Bears quarterback Jay Cutler, drafted one year after Rodgers, was once seen as a potential heir to the QB throne. Five messy, sometimes-enthralling years later, Cutler's shine has dulled nationally. At 27, he's viewed with suspicion. A mistake waiting to happen.
With one game, Cutler can change the narrative. He can write a story that's a little more complicated than Rodgers', but just as compelling. Jay Cutler is in position to crash the party.
Mike Mayock started it all. In the buildup to the 2006 NFL draft, Mayock took an early stand as NFL Network draft guru.
Cutler was thought to be a second-round pick, but Mayock said the floppy-haired kid from Vanderbilt was the best college quarterback prospect in the land. This was seen as heresy, considering the draft had Heisman Trophy winner/national champion Matt Leinart and national champion Vince Young. Mayock, of course, was right on.
It seems ridiculous in retrospect that Leinart was selected No. 10 overall by the Cardinals, one spot ahead of Cutler. There is no comparison between their arm strength and accuracy. Cutler has far more mobility than Leinart and most other pocket passers. Broncos coach Mike Shanahan saw this all and traded up to draft his next John Elway.
Cutler knew pressure. Not the pressure of defending a national title with a collection of all-stars like Leinart — literal pressure. SEC defensive fronts overwhelmed Vanderbilt's small offensive line week after week. Cutler was forced to improvise, take his lumps, and rely on his golden arm.
AFC, NFC championship games
"You can't go through a lifetime with those kinds of habits and fix them in one season," Martz said Wednesday. "We do the footwork stuff twice a week every week for about 20 minutes with him. As we add new things he has a tendency to drift a little bit, but I’m pleased with his progress. ... He's had a whole career of 'running around and trying to make it happen' kind of mode."
That kind of freewheeling talent usually inspires legions of fans. But Cutler has never been particularly embraced because of an indifferent relationship with the media.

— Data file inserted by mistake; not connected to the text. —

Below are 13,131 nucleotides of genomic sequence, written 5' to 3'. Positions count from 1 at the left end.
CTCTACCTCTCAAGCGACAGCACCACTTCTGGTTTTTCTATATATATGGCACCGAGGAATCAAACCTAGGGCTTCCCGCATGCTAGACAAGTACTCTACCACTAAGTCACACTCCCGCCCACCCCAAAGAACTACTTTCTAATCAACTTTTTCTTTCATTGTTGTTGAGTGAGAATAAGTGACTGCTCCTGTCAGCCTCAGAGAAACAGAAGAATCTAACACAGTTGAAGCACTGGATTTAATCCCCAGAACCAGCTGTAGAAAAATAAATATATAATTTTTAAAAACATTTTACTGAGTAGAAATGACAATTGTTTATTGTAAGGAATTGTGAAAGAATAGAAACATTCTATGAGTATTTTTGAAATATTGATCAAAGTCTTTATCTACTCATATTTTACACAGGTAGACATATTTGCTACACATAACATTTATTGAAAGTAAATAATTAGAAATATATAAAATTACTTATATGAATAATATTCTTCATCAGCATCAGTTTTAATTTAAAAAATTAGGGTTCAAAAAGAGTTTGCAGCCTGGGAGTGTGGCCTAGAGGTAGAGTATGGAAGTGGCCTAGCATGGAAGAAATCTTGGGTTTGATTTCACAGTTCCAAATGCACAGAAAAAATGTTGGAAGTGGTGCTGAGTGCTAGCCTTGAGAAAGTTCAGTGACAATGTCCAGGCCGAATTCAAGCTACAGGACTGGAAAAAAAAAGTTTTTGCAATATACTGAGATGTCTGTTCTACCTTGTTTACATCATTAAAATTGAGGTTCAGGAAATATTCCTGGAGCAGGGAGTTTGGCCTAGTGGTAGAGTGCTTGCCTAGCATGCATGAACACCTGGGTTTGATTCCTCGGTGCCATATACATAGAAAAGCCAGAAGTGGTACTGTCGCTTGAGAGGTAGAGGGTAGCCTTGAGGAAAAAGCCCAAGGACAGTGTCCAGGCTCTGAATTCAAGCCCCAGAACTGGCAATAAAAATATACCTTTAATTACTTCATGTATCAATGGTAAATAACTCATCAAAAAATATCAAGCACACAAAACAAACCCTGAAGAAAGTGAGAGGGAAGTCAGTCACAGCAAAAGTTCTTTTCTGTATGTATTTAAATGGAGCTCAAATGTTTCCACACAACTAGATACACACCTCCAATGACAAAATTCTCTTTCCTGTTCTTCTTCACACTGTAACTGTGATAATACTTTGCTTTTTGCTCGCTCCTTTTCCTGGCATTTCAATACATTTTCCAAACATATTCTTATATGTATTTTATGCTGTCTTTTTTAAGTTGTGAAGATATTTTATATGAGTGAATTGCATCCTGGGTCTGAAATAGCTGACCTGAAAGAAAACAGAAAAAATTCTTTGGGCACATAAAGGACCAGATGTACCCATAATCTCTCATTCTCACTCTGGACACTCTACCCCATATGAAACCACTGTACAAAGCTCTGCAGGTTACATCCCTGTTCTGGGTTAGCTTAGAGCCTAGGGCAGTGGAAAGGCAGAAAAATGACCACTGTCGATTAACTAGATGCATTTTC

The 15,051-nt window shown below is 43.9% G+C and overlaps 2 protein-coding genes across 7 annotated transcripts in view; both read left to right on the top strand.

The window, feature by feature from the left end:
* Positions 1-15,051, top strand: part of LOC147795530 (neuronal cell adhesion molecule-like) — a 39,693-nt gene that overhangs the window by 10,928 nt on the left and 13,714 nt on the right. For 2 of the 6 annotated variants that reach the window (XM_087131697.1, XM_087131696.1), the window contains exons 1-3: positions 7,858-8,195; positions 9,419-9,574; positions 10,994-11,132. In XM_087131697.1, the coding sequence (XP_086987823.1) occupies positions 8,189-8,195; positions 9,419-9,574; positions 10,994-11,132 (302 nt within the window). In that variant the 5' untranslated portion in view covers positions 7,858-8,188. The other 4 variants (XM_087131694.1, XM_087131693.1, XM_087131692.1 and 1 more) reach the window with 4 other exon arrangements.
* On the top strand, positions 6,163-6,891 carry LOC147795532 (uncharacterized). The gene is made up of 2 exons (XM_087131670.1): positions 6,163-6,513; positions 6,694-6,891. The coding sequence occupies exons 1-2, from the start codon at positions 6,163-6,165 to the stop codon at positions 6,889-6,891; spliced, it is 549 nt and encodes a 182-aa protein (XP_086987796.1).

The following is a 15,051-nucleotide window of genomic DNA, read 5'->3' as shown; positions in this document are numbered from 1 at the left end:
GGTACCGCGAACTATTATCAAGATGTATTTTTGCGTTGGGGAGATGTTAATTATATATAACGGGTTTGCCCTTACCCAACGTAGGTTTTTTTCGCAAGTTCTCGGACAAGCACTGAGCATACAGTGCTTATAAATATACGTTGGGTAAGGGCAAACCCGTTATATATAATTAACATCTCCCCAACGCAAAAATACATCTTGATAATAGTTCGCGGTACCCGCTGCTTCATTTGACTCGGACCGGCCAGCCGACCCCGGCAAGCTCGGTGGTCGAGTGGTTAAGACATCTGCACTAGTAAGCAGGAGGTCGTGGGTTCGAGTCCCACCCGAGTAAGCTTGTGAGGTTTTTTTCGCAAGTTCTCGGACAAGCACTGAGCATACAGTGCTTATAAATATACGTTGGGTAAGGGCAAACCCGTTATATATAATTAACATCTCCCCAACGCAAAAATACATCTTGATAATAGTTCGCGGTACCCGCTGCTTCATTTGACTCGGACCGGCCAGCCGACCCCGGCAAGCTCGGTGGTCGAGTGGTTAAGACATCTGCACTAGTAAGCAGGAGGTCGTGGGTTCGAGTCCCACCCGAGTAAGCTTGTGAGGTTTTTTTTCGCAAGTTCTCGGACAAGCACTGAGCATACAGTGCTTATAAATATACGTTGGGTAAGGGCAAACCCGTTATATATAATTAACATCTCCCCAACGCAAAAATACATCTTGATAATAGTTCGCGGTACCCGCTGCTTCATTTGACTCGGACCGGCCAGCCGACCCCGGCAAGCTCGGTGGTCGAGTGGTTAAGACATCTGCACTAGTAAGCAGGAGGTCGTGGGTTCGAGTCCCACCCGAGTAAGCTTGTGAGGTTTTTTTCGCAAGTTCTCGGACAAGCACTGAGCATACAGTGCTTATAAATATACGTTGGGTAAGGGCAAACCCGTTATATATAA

I’ve never understood the animosity directed at Cutler for one simple reason: He's fun to watch. Cutler, Rodgers and Michael Vick are probably the three most physically gifted quarterbacks. Every tool is there.
No quarterback has completed more low-percentage, "how did he do that?" throws over the past five seasons than Cutler. One game from his ultimately failed three-year run in Denver immediately comes to mind.
Favre shriveled on a raw, windy, rainy day. Cutler went wild, throwing for 357 yards, two touchdowns, and an interception in one of the best bad-weather performances I’ve ever seen.
Up 10 points late in the third quarter, Cutler was working out of the shadow of his own end zone. Shanahan called for a play-action then roll out to the right, like he so often did with Cutler. The Jets were in perfect position.
With Jets linebacker Vernon Gholston right in his face, Cutler tried to throw a fake, then out-sprinted Gholston to the outside. Gholston followed, so Cutler didn’t have a chance to set himself before heaving the ball across his body with Gholston right in his face. Cutler threw the ball from the 4-yard line.
“What a crazy throw,” CBS announcer Randy Cross said with the ball in the air.
Broncos tight end Tony Scheffler caught the ball at the 37-yard line, with no fewer than four defenders around him. The Broncos went on to win 34-17.
For good and bad, those “crazy” throws have defined Cutler’s career. I take notes when I re-watch games and took some old Broncos ones out for this column. Here’s a very small sampling of early Cutler:
Cutler makes me break out the caps lock like a 14-year-old girl on instant messenger. He hasn’t always been an easy quarterback to believe in. He can wow you, and drive you crazy in the same series. Perhaps that’s why he still doesn’t inspire a ton of respect, even on a team headed to he NFC championship game.
As momentum picks up for Rodgers as the game’s best quarterback, Cutler is often a punchline.
“Cutler, I think if he gets under pressure, he’ll just start slinging that sucker around like free loaves of bread in the 'hood, man,” Fox analyst Michael Strahan said this week.
“I feel like the guy’s color-blind,” Terrell Owens said on his television show. “He’s just going to be tossing it and slinging it everywhere. At some point, he’s going to be the Jay Cutler that we all know.”
When did raw, unharnessed talent become so unlikable? I don’t care what Cutler is like off the field. On the field, he’s fascinating to watch in victory and defeat.
If Cutler was a basketball player, he might be Allen Iverson: Worth the price of admission, but sometimes too aggressive for his own good.
Perhaps a quarterback comparison would be Randall Cunningham. Cutler doesn’t have the same scrambling ability, but both players know how to make highlights while freelancing with their physical gifts. Cunningham was very popular in his day, while Cutler was recently called one of the most hated men in the NFL (by one of the most hated writers in the country).
Well, there’s one surefire way to make America love you. Just win baby.
CSN: The Super Bowl's golden anniversary will be held in the Golden State. The new stadium, which opens in 2014, in Santa Clara will host Super Bowl L two years later, the NFL announced Tuesday.
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